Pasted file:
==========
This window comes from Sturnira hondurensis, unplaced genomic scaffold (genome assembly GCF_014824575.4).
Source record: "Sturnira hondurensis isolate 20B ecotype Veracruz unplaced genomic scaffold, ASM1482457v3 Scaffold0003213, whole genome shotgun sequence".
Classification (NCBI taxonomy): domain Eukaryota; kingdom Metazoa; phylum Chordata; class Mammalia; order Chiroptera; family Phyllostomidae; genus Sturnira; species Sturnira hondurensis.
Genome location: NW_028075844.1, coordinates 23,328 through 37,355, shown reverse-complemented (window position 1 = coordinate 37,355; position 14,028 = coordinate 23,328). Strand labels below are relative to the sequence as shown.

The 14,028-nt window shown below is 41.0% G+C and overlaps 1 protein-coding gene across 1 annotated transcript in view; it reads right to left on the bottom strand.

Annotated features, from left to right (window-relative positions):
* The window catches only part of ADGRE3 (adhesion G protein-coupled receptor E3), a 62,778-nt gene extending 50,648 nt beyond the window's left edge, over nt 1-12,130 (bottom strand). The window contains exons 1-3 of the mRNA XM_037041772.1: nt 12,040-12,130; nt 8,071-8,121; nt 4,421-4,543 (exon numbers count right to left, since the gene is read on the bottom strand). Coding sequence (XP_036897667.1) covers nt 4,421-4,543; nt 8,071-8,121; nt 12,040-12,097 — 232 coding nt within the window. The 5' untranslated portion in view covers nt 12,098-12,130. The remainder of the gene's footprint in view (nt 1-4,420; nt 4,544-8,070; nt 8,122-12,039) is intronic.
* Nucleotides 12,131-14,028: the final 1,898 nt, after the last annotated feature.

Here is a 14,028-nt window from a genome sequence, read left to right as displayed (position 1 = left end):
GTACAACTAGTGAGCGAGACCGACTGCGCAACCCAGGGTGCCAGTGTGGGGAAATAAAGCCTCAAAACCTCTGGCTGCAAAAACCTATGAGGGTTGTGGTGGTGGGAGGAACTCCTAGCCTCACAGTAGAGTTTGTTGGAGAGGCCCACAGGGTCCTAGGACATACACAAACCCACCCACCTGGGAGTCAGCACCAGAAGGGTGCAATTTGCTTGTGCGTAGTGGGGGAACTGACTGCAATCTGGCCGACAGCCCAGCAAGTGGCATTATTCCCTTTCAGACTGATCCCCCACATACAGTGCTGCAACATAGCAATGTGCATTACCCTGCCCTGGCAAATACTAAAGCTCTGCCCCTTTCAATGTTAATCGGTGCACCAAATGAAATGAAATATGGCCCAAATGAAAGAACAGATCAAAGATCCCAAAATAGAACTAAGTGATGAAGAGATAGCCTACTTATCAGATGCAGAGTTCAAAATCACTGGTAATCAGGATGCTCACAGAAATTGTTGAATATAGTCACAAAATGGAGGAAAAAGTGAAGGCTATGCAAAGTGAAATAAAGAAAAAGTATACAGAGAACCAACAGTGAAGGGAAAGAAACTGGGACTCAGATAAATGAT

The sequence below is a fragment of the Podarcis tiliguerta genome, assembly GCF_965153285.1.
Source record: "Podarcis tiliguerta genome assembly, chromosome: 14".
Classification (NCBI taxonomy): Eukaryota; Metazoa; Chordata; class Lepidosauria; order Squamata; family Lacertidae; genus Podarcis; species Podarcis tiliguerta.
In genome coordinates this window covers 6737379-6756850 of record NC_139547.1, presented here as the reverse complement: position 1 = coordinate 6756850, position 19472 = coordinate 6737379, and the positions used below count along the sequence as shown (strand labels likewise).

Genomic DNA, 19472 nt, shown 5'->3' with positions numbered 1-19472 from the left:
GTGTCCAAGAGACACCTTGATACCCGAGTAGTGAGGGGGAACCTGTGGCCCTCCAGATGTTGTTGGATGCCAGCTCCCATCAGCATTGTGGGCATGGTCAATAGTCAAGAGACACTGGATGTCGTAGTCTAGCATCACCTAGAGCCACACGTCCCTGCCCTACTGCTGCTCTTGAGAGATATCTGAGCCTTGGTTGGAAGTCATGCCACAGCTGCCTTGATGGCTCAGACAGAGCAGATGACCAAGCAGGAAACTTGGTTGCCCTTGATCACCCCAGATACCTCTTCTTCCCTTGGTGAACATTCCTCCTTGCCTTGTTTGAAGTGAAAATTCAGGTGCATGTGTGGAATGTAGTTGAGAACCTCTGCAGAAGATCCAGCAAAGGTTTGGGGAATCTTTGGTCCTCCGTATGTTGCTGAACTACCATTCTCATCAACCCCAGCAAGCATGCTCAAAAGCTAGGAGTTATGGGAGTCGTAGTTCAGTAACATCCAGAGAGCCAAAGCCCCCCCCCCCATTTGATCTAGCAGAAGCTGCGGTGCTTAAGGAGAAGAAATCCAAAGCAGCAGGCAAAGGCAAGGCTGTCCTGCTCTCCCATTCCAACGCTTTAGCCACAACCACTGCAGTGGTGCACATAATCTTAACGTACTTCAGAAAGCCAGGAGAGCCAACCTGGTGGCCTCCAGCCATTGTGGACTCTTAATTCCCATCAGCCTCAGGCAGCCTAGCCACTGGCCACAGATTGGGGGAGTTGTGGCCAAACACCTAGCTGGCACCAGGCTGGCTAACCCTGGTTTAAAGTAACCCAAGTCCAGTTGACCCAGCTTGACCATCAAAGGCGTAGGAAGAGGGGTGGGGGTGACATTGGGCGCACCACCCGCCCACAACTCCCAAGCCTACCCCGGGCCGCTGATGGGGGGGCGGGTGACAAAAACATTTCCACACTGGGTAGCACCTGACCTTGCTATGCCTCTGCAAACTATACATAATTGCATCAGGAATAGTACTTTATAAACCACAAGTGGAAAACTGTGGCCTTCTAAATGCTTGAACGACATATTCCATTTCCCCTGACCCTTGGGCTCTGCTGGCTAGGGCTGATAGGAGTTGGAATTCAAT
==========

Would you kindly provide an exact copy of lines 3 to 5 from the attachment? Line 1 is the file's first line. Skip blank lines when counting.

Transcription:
Classification (NCBI taxonomy): domain Eukaryota; kingdom Metazoa; phylum Chordata; class Mammalia; order Chiroptera; family Phyllostomidae; genus Sturnira; species Sturnira hondurensis.
Genome location: NW_028075844.1, coordinates 23,328 through 37,355, shown reverse-complemented (window position 1 = coordinate 37,355; position 14,028 = coordinate 23,328). Strand labels below are relative to the sequence as shown.

The 14,028-nt window shown below is 41.0% G+C and overlaps 1 protein-coding gene across 1 annotated transcript in view; it reads right to left on the bottom strand.